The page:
Gladstone, Gordon and the Sudan Wars: The Battle Over Imperial Intervention in the Victorian Age (BOK)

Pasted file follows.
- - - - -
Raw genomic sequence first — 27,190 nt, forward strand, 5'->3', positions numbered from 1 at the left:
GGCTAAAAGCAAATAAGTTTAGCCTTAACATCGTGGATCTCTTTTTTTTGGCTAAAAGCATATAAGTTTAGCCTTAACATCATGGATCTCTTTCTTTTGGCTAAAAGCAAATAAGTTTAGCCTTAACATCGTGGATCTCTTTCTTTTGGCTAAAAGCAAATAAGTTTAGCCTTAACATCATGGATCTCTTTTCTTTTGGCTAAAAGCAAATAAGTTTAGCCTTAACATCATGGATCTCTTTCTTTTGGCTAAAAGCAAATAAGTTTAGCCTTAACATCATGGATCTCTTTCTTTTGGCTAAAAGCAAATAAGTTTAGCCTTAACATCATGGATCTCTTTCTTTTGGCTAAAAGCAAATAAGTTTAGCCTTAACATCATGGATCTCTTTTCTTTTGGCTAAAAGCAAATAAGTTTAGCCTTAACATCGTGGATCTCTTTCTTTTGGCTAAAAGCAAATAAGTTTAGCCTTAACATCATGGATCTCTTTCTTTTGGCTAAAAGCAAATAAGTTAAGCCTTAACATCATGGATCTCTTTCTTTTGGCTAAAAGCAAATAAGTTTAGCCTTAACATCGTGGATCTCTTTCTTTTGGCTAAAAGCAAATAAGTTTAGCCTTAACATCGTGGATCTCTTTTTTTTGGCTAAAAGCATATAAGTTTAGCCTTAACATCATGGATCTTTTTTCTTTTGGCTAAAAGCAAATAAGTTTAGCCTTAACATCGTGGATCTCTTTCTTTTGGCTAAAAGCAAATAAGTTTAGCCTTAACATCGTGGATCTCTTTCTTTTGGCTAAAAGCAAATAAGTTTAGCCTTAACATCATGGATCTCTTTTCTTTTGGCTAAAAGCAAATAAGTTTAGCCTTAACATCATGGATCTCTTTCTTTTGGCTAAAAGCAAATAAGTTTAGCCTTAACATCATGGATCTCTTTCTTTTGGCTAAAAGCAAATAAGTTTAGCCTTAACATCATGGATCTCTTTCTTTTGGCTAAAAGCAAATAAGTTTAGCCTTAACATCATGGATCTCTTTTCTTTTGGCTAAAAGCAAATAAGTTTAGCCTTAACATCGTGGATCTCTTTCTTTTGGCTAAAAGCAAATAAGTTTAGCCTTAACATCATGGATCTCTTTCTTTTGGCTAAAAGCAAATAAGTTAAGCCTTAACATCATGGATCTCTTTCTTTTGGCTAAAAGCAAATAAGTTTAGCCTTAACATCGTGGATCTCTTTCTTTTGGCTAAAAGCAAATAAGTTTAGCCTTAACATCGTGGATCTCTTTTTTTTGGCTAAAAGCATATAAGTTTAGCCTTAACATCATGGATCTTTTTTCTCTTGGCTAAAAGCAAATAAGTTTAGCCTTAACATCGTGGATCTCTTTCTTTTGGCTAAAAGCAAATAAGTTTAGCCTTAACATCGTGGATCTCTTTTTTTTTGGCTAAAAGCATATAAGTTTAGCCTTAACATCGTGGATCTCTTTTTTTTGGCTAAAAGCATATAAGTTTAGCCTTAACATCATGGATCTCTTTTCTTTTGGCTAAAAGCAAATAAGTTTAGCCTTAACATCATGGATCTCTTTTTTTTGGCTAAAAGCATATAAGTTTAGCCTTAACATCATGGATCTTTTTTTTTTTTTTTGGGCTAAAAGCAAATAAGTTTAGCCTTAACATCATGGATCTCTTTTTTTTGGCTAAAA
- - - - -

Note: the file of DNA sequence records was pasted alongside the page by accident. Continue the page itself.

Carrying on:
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General Gordon's death in Khartoum on 26 January 1885 - and the fall of the besieged city to the forces of the Mahdi - was a crucial episode in British imperial history. It was deeply controversial at the time, and it still is today. Gordon has routinely been depicted as the hero of the story, in contrast to Prime Minister Gladstone who is often portrayed as the villain of the piece, responsible for a 'policy of drift' in Sudan. Fergus Nicoll's radical reappraisal of the first Sudan wars, based on eye-witness accounts and previously unpublished archive material, refutes the conventional image of both men. Presenting an inside view of Gladstone's thinking and decision-making, Nicoll gives the prime minister credit for his steadfast insistence that Britain should have minimal engagement in and zero responsibility for Sudan. Gordon, who succumbed to a lasting mania that skewed his decision-making and undermined his military capacity, is cast in a more sceptical light. This fascinating insight into British policy in Africa exposes the inner workings of government, the influence of the press and public opinion - and the power of a book to change a government.